Family Legacy

Bernard and Martha_0015I was sorting through some old family photos the other day when I came across my favorite picture of my grandmother.  She’s standing in the backyard of of her modest brick bungalow, dressed in her Sunday best, complete with hat, white gloves and one of those fox stoles that were so popular back in the fifties.  She’s looking off into the distance, unsmiling, formal, and quietly dignified.   Even though I remember her smiling easily and more often than not wearing a casual cotton “house dress” as she went about her daily chores, there’s something about this photo that really captures the true spirit of the woman I remember from my childhood.

I know only the most basic details of my grandmother’s history.  I know that she was born in 1893 to German immigrants, and grew up speaking German at home and English at school.  I know she married my grandfather when she was almost thirty years old, and that shortly afterwards she had two children, a girl first and then a boy (my father).  To my knowledge, she never worked outside of her home after she was married, and like many women of her generation, she never learned to drive a car.  I know that she lived through the Great Depression and counted herself lucky to have “enough” at a time when so many people were hungry and homeless, and how she regularly handed out sandwiches to those who came to her door, asking for food.  She raised her family and lived her entire married life in the small brick house she and my grandfather purchased shorty after they were married.

I was lucky enough to live near my grandparents for the first eleven years of my life, so I spent a lot of time with them both, but especially with my grandmother.  She came to our house often for family gatherings, or to watch my sisters and I while my mother ran errands, and she almost always brought cupcakes, cookies, or brownies with her.  Even better were the times when we went to her house, where she kept the candy jar full and stocked our favorite brand of root beer in the refrigerator.  She rarely took the time to actually play with us, but simply welcomed us into her home and then got on with whatever job needed doing.  Sometimes we helped her work around the house, other times we headed upstairs to the back bedroom where she kept a toy chest filled just for us.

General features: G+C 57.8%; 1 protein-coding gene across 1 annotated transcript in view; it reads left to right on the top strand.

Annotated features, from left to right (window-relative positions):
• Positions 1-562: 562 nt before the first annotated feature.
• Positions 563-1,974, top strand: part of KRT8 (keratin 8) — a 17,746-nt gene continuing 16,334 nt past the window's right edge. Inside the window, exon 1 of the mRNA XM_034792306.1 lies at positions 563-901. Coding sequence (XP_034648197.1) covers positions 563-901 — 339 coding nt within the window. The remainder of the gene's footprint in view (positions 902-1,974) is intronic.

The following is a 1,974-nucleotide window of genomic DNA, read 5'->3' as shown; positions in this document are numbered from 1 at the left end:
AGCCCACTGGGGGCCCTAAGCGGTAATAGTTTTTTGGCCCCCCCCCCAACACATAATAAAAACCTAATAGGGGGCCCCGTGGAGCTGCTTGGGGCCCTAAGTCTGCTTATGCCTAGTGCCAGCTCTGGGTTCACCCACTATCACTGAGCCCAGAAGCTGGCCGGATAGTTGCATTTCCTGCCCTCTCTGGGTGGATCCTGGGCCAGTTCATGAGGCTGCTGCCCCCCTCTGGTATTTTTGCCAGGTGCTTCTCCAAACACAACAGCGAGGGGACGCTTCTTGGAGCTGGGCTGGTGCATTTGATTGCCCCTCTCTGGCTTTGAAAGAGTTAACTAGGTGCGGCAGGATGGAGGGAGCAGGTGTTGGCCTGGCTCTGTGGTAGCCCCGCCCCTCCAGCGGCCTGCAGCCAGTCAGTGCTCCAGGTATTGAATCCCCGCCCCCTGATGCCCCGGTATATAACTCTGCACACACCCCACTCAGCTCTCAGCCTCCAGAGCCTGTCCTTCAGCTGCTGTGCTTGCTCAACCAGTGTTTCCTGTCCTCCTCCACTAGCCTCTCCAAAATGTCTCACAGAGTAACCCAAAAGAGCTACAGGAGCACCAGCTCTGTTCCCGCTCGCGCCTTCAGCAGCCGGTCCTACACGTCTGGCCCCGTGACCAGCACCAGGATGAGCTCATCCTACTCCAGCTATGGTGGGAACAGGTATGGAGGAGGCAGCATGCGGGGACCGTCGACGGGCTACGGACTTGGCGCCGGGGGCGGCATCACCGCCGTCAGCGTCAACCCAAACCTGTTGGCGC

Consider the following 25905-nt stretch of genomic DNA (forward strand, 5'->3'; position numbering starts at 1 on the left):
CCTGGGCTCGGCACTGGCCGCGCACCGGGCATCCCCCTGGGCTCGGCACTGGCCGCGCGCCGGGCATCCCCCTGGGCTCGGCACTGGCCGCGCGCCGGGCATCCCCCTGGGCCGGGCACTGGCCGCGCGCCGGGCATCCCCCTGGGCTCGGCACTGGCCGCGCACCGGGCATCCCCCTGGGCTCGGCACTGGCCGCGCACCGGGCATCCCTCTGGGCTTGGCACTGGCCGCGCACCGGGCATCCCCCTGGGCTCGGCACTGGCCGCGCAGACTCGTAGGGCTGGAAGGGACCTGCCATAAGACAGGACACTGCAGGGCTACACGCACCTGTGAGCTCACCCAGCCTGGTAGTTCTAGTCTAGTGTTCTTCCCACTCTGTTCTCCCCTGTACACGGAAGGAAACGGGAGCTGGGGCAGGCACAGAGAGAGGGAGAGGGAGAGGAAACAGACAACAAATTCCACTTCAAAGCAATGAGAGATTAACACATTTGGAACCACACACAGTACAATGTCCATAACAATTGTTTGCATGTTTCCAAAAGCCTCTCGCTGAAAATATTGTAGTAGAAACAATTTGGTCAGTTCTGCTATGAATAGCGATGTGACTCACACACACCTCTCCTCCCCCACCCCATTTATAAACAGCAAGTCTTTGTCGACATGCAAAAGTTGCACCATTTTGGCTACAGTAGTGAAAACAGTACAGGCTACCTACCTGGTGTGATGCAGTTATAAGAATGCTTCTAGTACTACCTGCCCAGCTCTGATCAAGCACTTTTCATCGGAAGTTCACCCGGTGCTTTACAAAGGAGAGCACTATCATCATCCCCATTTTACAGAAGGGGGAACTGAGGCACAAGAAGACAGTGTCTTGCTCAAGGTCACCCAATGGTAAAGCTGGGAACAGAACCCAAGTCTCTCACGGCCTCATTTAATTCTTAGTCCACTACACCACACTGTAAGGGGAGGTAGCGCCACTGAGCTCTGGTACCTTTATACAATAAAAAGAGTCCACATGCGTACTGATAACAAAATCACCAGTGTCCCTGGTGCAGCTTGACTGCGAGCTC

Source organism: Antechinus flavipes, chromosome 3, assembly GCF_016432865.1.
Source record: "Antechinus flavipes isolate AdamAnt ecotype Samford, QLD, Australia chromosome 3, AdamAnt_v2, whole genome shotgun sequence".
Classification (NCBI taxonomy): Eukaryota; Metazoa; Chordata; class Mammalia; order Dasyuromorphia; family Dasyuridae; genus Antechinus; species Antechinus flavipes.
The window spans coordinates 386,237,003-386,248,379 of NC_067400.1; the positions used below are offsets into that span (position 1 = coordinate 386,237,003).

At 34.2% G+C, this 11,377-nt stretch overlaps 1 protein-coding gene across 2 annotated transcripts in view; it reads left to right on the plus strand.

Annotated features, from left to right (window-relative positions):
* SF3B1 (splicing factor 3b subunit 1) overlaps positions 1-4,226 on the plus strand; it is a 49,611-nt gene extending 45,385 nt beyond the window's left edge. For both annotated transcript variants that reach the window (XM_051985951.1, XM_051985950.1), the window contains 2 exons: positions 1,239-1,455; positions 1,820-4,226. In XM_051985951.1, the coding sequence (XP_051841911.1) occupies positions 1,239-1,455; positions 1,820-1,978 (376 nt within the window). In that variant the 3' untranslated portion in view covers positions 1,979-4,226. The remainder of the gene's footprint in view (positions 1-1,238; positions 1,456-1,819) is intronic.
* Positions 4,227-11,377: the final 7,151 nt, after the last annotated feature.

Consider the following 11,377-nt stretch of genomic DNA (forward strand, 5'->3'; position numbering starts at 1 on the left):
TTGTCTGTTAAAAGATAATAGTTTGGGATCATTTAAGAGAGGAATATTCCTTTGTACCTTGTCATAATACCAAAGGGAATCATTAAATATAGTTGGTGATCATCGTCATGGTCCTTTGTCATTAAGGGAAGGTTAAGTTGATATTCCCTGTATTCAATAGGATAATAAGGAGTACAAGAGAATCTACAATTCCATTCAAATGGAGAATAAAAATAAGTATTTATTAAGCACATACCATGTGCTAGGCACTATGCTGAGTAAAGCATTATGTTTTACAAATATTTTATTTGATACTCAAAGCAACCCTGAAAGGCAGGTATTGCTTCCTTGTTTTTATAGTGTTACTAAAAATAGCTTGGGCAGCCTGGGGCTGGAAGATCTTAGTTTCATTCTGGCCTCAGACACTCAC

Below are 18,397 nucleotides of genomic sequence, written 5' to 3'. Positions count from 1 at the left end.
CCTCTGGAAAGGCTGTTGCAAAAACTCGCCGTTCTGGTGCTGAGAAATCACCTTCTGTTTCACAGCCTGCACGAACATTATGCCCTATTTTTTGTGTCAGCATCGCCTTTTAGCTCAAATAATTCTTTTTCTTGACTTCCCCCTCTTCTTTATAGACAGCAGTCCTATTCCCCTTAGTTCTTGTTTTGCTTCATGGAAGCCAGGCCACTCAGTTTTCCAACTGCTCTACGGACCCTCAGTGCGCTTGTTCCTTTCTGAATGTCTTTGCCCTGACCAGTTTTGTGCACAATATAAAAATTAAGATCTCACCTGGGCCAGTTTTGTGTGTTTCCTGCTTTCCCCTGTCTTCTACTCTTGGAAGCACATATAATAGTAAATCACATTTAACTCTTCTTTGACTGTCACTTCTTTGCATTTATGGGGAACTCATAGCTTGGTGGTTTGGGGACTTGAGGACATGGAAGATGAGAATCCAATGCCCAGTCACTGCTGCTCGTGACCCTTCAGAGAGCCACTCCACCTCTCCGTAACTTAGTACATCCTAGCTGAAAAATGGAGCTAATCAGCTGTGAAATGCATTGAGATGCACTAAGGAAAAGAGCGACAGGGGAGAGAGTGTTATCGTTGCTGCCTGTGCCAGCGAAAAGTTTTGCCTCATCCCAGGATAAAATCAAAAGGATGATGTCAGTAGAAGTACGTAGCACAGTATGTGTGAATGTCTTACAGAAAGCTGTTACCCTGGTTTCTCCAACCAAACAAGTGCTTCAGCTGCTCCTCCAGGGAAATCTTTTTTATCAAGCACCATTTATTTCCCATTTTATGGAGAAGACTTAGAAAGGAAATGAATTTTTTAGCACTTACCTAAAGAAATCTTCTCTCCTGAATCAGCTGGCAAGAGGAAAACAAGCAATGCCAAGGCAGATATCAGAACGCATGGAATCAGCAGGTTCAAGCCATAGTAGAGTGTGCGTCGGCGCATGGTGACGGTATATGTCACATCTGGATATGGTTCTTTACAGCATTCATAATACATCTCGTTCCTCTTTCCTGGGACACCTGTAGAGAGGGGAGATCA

I wish I had taken the time to get to know my grandmother more, but she died just before I turned eighteen, which was well before I was mature enough to be interested in family history.  I know she stayed close to her brother and sister, getting together with her siblings and their families every week, that she was very active in her church, and enjoyed playing bridge and canasta with her friends.  I know that she lived to see her only daughter die a violent death, and can only imagine her heartache and grief.

Bernard and Martha_0015 (2)But I would like to have known if she was happy spending her life at home, raising children and keeping house, or if she had other hopes and dreams that were never fulfilled?  I wonder if she waited until she was almost thirty to marry (unusually old, in that time) because she was still needed to help her parents and siblings at home, or if she simply didn’t meet the right man until my grandfather came along.  I even wonder about the silly, insignificant things, like why she prided herself on never drinking water with her meals, or where she got the idea that drinking white soda pop gave a person kidney stones.  (She let us drink root beer, but not 7-Up.)

Sadly, there are many things I’ll never know about my grandmother.  But I have my photographs, and my memories of a strong, caring woman who had an ingrained sense of duty, who enjoyed her friends and who loved her family dearly.  And I know, without a doubt, that I’m proud to be her granddaughter.

45 thoughts on “Family Legacy

  1. It’s always sad realising that we’ve gone past the time when we could have asked our grandparents about their lives. There are so many thinks I would love to have known about my maternal grandmother but I was only in my early teens when she died and – like you – I didn’t have the sort of interest then that I do now. Your grandmother sounds like she was a hardworking, determined woman. Mine, like yours, also didn’t play with me, but she did provide food, particularly bicuits (cookies)!